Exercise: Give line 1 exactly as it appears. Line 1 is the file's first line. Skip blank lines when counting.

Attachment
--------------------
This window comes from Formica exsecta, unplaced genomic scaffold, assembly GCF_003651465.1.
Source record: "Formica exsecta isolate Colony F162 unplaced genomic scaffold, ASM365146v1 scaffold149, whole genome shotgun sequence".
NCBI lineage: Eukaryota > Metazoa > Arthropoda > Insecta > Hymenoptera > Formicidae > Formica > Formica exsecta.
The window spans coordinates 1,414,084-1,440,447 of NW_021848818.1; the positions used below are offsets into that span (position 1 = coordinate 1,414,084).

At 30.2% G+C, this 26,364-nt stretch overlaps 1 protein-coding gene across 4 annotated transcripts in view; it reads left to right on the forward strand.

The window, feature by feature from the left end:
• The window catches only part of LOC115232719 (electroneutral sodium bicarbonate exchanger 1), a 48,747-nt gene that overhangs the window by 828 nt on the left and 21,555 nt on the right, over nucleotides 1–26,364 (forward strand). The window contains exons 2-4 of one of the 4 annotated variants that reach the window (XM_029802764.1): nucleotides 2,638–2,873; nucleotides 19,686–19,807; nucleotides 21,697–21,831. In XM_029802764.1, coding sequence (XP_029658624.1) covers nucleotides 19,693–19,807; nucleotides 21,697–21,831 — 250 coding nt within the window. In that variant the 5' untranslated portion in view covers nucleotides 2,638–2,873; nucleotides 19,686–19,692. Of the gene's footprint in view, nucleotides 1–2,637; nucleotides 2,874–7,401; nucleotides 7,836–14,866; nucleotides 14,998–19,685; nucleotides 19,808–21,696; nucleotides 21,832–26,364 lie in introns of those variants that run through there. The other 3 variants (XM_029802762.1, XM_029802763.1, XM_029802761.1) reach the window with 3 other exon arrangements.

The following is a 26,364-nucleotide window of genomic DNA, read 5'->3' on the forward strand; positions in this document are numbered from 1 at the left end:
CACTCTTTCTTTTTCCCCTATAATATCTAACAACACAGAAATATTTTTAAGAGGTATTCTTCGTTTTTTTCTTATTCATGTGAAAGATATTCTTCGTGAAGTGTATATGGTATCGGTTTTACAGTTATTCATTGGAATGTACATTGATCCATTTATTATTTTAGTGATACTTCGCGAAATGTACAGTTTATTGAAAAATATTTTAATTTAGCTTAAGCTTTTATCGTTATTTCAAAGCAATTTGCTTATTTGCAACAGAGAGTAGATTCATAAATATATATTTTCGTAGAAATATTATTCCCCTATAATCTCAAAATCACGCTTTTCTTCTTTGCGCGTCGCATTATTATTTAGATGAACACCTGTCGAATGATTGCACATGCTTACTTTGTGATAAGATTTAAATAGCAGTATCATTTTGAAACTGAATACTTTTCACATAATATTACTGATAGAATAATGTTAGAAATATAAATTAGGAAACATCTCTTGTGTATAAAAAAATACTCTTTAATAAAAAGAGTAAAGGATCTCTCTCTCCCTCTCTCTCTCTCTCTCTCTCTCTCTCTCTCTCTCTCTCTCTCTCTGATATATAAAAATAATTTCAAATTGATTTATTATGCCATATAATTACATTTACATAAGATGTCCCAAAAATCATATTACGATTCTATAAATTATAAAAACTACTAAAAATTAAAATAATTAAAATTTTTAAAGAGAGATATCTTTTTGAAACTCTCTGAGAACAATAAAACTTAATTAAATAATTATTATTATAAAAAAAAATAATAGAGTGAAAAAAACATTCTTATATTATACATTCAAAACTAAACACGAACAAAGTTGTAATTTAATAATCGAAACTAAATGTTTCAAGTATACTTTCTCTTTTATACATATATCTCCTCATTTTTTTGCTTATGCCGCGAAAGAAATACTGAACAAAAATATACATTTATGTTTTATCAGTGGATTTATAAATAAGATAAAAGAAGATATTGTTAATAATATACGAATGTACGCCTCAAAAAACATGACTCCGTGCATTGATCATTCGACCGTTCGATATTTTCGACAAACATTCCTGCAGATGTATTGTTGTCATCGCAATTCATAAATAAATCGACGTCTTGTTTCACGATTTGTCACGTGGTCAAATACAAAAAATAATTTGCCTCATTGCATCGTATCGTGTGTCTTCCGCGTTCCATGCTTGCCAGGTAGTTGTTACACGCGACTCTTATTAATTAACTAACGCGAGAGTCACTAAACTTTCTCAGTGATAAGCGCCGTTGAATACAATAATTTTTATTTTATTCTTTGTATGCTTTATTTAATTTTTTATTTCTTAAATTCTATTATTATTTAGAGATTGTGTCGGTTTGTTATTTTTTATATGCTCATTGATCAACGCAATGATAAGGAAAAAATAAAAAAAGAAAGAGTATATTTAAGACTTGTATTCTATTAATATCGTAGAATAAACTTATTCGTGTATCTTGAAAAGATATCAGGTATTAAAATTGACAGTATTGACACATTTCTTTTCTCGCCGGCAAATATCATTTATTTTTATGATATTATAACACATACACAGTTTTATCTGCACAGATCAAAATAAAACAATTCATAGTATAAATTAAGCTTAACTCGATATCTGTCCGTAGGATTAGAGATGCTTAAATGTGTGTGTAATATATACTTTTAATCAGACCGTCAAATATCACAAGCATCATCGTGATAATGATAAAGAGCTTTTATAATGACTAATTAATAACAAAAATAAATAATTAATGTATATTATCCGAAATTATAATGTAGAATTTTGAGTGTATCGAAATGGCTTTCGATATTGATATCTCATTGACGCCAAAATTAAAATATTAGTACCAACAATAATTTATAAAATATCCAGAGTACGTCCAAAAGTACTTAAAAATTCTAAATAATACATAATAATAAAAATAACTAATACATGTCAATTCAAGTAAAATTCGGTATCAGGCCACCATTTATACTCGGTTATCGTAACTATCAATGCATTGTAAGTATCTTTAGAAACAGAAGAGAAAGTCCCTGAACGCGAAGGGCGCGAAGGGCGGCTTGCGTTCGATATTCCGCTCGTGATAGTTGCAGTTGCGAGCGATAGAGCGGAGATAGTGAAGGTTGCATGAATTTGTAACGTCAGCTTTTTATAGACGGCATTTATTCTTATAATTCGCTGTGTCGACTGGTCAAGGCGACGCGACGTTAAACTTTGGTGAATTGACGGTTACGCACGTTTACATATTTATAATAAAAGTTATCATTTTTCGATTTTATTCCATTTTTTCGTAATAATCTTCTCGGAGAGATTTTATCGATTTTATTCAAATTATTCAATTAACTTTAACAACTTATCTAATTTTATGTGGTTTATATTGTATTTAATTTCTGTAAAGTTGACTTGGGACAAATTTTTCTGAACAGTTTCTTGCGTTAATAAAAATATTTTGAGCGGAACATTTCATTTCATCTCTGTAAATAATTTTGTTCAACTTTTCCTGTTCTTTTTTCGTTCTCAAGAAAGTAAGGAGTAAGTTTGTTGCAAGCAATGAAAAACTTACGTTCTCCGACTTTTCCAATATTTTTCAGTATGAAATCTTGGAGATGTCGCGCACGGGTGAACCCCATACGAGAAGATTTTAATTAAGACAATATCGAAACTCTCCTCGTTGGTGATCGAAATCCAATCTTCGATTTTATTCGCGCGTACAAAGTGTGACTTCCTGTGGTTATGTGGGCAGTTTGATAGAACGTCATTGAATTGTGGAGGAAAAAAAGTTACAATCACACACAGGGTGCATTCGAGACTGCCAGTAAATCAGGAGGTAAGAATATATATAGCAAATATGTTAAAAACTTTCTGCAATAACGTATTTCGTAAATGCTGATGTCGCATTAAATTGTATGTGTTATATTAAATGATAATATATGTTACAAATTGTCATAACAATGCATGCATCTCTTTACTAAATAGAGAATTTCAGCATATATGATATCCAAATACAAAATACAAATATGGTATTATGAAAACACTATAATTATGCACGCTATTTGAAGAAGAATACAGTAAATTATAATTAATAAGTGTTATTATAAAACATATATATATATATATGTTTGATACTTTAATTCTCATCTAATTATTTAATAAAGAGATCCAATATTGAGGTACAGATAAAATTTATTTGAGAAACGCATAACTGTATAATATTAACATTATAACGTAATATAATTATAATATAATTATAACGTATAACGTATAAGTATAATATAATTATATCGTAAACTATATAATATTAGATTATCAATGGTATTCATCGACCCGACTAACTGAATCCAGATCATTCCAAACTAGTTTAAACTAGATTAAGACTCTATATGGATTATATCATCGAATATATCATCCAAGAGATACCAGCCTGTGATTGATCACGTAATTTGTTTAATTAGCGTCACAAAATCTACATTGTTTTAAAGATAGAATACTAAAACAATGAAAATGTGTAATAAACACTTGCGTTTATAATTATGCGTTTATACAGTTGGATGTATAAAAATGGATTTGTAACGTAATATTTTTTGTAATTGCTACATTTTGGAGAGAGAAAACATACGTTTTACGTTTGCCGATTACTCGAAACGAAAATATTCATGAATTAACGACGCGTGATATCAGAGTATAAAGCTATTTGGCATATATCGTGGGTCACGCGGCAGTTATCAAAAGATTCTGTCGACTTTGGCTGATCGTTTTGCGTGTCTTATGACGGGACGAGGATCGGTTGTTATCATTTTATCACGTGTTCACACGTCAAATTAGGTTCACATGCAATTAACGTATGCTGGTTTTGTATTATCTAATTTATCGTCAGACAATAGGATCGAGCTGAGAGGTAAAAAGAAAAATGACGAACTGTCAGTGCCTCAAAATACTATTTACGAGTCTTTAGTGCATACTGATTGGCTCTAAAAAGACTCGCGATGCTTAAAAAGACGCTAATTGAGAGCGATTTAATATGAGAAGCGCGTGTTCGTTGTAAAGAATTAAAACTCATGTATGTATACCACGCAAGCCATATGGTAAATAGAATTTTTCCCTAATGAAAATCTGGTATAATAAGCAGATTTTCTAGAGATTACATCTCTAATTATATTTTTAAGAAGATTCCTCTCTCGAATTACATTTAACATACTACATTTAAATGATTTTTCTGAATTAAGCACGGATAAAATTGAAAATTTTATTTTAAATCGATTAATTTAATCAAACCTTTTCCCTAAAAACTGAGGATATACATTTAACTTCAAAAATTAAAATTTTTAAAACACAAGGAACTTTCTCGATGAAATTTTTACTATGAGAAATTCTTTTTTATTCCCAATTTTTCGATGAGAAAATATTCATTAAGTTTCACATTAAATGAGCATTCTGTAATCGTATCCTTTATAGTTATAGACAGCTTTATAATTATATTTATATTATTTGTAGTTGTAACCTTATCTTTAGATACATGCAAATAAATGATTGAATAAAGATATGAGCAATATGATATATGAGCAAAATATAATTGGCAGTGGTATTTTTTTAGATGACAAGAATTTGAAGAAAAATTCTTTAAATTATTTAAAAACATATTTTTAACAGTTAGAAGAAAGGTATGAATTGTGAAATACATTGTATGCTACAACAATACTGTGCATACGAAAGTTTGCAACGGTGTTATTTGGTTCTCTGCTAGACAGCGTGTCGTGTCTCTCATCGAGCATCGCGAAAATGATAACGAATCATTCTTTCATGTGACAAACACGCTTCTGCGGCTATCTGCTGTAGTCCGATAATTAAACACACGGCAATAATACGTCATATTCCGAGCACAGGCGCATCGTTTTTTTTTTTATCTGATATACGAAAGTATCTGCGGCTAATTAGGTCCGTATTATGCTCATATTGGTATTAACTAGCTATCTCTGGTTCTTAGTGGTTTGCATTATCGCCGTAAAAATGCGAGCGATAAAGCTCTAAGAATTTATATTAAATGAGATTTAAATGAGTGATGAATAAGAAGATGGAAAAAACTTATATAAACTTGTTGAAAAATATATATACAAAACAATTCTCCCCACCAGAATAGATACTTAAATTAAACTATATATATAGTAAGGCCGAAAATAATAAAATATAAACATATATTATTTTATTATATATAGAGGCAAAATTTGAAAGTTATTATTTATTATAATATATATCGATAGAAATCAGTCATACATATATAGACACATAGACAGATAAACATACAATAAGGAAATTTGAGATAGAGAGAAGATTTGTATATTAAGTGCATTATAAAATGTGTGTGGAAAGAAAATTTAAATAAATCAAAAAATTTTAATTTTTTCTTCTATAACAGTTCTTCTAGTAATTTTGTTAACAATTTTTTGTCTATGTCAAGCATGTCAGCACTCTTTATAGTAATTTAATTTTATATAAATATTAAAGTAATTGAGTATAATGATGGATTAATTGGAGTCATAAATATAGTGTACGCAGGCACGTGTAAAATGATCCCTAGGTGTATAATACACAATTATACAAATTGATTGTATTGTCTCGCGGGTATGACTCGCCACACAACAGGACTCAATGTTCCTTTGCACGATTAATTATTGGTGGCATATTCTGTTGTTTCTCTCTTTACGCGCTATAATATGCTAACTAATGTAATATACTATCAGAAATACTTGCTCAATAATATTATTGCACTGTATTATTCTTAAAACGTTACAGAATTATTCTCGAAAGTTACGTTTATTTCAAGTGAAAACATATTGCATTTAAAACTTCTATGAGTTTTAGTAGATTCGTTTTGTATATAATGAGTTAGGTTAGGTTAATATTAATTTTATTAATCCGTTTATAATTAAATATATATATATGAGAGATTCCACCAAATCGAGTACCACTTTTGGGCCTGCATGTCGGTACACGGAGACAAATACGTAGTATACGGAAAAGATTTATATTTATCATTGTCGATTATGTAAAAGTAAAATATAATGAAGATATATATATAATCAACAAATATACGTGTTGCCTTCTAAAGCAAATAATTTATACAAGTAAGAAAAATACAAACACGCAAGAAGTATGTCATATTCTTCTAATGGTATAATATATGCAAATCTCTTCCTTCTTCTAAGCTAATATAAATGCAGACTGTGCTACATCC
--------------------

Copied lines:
This window comes from Formica exsecta, unplaced genomic scaffold, assembly GCF_003651465.1.